Israel A cemetery in southern Israeli city of Ashqelon has recently caught the attention of the World. The reason being a burial altar that has been discovered from there. The 24 inch granite structure is reportedly 2000 year old and is decorated with carvings of three bull heads, ribbons, and laurel wreaths. The Altar was unearthed reportedly on May 17, 2010.An ancient port city Ashqelon saw its growth in the Roman period and was influenced by the Hellenistic culture. The place from where this particular altar has been found was a Pagan locality in the bygone era. Being one of the oldest port cities in the Holy Land, Ashgelon is believed to have human settlements as early as the Neolithic period which began around 9, 500 B.C. Astonishing but this is true! Pagans worshipped the Syrian goddess Atargatis, among other gods such as Isis, Apollo, and Hercules.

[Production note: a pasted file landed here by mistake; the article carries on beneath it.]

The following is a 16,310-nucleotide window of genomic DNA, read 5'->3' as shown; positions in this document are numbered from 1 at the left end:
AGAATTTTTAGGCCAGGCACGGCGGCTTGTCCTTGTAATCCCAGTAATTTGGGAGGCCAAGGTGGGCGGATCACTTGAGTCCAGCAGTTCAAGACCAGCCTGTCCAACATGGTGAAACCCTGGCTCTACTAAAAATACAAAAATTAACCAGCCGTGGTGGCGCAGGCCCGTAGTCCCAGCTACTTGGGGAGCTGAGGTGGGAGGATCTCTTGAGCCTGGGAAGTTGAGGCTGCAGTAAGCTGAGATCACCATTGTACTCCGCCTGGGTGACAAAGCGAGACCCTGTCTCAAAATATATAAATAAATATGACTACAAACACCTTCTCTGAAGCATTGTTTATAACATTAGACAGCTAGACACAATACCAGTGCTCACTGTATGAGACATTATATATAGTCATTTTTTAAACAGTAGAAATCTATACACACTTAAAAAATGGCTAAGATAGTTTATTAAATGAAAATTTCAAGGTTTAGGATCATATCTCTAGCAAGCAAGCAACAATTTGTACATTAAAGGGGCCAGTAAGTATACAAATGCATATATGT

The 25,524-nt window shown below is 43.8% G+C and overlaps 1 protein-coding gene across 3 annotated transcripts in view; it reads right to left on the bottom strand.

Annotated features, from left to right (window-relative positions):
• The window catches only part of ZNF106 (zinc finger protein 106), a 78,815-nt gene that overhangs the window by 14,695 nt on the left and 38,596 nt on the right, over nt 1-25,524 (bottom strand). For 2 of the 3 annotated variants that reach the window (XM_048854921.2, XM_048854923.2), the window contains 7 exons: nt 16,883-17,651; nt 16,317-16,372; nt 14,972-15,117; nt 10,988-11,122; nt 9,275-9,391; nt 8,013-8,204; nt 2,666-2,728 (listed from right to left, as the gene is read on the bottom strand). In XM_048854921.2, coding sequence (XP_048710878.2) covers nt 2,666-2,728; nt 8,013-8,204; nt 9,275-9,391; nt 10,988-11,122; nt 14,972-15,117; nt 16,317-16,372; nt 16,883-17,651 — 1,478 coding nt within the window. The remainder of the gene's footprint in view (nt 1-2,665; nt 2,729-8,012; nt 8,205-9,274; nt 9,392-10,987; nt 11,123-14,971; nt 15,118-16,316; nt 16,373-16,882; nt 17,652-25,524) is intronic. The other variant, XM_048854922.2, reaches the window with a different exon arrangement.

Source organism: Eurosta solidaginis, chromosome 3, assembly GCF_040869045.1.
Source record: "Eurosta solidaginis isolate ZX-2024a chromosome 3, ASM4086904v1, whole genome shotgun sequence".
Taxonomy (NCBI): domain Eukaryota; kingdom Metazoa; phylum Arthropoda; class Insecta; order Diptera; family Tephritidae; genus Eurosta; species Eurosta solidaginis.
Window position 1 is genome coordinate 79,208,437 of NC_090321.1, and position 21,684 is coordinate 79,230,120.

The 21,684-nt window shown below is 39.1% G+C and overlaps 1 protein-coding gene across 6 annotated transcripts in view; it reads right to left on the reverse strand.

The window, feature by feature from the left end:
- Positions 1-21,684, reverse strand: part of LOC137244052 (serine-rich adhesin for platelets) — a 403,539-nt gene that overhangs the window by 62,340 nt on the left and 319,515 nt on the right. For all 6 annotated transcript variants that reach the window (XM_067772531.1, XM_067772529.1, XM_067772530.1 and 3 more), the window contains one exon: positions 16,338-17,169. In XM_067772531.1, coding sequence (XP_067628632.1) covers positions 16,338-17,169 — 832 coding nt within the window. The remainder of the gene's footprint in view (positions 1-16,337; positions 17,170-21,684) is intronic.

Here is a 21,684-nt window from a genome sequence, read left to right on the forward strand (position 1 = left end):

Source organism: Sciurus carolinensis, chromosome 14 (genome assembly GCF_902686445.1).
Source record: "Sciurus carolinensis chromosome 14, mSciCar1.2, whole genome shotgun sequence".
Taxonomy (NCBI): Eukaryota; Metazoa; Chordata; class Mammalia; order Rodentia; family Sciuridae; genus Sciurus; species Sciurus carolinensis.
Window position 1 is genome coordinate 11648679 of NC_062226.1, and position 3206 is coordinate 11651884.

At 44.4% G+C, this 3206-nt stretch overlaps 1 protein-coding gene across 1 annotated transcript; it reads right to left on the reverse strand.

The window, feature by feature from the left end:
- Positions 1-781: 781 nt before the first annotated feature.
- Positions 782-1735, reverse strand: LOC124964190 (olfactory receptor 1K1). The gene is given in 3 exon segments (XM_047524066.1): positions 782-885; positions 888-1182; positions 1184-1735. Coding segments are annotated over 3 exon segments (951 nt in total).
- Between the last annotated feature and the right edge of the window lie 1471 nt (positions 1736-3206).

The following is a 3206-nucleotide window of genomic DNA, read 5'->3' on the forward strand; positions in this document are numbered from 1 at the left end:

The bull heads in the altar might signify 'strength and power' and might have close association with god Zeus. According to Dr. Yigal Israel, Ashkelon District Archaeologist of the Israel Antiquities Authority, Just like you see in today's cemeteries, well-to-do families in ancient times also showed off in accordance with their style, status, and financial means. Dr. Israel adds that few burial structures were discovered, which served as family tombs, and cist tombs that were used for interring individuals. Along with the altar, researchers have located many family burial structures at the Ashqelon site thereby pulling a loose thread to uncover some hidden facts and findings. Seems a lot much similarity with Indus Valley Civilization of India. It really boggles up the mind of the connection these two places hold.21st century stands witness to so many connections getting unfurled slowly but leaving its mark for a long time.